Windsor welcomed him with open arms when he set up a satellite office there.
"With his extensive knowledge of bridges and tunnels and networks, he was asked by Windsor to work with community groups and others to come up with a traffic plan, presented in January (2005) to the City Council," Norma Coleman, chief of staff for Windsor Mayor Eddie Francis, told Land Line.
"Windsor is going to be home to the next border crossing, but there are quality-of-life issues people deserve to have like in any other city."
Quality of life is exactly what Schwartz had in mind when he said the busy Huron Church Road in Windsor was inadequate for handling the load.
"There was an error made 40 or 50 years ago when Highway 3 ended several miles from the waterfront and from any river crossing, and as a result, all the international truck traffic has to go through Windsor streets to get to the bridge or the tunnel," Schwartz said.
"As a traffic engineer, one can see that was a mistake. You don't subject city streets to heavy trucks."
Schwartz proposed adding feeder lanes for trucks to bypass the city's historic corridors, and those are being eyed by the City Council. He also reiterated the border city's need for a new bridge to twin the existing Ambassador Bridge. The existing structure is eight decades old and is privately owned.
"Right now the U.S. and Canada are so vulnerable at the Ambassador Bridge, and it need not to be a terrorist attack," Schwartz said, describing lanes too narrow and antiquated for today's trucking commerce.
"You don't want to be dependent on one mode or one crossing, or things could go wrong. Like in New York when we had 9/11 and transit went down and even highways and bridges went down."
Schwartz predicts that by 2017 at the latest, the solitary Ambassador Bridge will not be enough to handle the border traffic, even if the structure gets a major overhaul.
"Even if you solved all your customs issues, even if you eliminated customs, you would still have problems the bridge couldn't handle," he said.
Windsor officials have, so far, bought into Schwartz's plans and are moving ahead.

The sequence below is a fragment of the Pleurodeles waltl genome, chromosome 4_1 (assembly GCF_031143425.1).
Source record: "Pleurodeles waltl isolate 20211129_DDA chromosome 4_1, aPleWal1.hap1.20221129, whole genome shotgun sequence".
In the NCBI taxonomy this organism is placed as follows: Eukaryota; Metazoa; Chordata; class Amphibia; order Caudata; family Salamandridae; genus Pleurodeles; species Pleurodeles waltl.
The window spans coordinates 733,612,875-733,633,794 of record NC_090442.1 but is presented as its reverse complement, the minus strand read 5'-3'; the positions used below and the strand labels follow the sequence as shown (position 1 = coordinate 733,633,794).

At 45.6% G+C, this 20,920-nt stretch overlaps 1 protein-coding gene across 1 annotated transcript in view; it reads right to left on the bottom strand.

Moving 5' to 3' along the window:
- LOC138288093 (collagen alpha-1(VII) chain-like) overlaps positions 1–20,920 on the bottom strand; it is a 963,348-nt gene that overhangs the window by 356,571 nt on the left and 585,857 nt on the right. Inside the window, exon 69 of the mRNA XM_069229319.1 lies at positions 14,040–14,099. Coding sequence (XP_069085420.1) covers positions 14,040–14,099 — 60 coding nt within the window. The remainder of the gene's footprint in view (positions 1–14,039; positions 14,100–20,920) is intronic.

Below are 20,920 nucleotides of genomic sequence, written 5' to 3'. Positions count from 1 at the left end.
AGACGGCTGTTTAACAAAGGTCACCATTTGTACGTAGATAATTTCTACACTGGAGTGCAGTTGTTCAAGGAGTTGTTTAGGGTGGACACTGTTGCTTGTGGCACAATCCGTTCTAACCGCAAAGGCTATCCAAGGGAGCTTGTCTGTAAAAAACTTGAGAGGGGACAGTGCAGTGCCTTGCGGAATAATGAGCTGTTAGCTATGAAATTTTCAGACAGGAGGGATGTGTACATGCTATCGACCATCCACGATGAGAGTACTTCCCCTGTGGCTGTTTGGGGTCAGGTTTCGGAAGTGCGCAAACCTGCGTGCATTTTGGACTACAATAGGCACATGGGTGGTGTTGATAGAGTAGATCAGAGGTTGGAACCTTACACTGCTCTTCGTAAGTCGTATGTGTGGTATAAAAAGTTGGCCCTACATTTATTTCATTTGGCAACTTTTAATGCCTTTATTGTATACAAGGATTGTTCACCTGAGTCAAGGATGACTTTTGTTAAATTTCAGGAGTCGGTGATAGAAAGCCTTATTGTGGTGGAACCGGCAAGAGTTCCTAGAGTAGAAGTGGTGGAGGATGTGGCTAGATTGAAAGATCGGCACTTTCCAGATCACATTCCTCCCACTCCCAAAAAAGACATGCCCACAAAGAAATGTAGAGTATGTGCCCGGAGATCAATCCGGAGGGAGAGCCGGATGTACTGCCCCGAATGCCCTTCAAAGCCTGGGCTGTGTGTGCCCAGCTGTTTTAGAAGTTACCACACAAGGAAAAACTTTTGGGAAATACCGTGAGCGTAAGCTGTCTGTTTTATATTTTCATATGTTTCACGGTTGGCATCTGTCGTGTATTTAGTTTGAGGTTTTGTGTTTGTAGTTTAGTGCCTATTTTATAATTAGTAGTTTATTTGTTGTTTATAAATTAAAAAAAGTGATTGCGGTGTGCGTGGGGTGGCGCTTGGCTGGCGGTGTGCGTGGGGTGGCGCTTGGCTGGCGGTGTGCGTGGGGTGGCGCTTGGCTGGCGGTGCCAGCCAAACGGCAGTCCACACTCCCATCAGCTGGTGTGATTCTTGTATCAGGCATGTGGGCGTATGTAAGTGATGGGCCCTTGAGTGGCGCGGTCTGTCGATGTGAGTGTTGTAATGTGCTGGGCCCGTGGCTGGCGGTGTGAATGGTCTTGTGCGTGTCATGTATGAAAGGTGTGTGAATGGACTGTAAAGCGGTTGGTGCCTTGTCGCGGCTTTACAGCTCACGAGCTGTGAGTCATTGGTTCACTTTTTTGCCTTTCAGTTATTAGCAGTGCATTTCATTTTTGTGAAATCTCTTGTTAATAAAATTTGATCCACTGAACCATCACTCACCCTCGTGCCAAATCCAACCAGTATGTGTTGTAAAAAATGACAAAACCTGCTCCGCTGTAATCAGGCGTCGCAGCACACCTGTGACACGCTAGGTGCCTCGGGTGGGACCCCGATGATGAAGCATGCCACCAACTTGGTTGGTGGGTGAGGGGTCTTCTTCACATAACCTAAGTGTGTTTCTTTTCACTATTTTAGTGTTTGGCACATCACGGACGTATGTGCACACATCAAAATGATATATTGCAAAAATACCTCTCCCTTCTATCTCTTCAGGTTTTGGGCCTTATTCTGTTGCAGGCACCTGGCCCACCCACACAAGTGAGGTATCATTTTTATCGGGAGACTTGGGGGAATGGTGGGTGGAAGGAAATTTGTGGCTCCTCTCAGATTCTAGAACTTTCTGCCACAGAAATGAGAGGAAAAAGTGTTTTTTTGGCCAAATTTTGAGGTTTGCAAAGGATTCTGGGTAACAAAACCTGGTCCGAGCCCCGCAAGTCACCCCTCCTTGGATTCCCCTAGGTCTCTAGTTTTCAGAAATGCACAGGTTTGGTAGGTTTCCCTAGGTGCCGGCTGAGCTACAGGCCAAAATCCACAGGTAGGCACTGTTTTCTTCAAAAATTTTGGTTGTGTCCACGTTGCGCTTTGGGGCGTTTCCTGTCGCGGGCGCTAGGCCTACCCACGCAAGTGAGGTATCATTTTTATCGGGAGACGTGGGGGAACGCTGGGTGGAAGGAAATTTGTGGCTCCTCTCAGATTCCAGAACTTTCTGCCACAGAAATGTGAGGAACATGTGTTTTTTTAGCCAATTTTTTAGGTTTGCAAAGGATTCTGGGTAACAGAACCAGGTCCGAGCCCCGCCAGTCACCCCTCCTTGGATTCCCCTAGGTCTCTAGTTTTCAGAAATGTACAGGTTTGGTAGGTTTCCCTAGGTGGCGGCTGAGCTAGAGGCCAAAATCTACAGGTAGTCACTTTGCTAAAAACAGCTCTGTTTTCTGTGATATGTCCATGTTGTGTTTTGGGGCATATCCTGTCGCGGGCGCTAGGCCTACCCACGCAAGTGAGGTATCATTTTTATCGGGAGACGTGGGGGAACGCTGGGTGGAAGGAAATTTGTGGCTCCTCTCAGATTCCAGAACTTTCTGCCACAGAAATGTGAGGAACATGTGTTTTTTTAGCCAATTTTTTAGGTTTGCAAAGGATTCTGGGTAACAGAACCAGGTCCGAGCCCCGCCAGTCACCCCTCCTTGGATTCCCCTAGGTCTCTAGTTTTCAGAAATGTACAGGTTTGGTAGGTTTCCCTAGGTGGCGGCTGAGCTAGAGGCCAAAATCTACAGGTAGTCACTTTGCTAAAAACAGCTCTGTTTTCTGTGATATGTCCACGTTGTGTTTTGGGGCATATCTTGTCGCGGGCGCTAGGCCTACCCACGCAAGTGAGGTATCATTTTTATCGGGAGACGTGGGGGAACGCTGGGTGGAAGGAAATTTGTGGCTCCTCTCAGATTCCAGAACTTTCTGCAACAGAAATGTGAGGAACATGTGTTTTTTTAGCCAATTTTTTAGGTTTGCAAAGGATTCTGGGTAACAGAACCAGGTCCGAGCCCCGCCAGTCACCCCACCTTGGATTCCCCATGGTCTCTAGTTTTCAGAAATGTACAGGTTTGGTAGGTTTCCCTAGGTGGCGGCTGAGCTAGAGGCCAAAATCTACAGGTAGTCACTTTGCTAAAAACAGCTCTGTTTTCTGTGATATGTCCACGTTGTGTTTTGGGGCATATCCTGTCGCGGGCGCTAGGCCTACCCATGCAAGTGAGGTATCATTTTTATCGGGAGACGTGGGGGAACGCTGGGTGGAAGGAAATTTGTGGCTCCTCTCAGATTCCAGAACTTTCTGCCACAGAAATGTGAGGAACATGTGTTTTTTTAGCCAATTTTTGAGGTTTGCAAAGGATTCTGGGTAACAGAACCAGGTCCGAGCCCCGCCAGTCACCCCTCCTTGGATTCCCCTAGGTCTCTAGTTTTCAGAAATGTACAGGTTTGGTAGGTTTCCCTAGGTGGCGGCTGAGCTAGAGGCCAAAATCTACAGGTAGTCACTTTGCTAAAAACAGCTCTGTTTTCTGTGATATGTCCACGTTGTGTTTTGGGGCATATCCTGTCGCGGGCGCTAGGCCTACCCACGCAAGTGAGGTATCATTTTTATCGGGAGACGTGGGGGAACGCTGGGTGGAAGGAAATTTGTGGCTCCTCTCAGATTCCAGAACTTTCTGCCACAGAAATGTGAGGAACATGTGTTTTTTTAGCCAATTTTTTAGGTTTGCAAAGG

There are problems unique to trucks at the border that Schwartz has addressed.
"The trucks do not follow any kind of peaking pattern," he said. "In most traffic situations, there are marked peaks. Here, from 6 a.m. to 10 p.m., the truck traffic is consistently 300 to 400 trucks per hour."
He said "just-in-time" deliveries have contributed to the steady pattern of trucks.
"Rather than following what would be a trucker's schedule, the user dictates when the trucks will arrive," he said. "The just-in-time deliveries have created a different kind of demand than we've seen in the past with traffic."
Schwartz does not dedicate his whole existence to traffic problems and solutions. He is a family man and father of grown children. He says his heroes are mostly family members, but he notes one U.S. president as a personal hero.
"I still remember John F. Kennedy. I was a teenager when he died. I remember him saying, '. ask not what your country can do for you. Ask what you can do for your country,' " Schwartz said. "I very much have always felt involved."
Another saying Schwartz adheres to is "you're either part of the problem, or part of the solution."
"I always want to be part of the solution," he said.
Schwartz balances historical outlooks and modern techniques as he continues to tackle the toughest gridlocks in North America and around the world. His concepts are being eyed in Los Angeles; London; Seoul, South Korea; and Stockholm, Sweden.
He's got more on his plate than traffic jams. He's a busy man, that Gridlock Sam.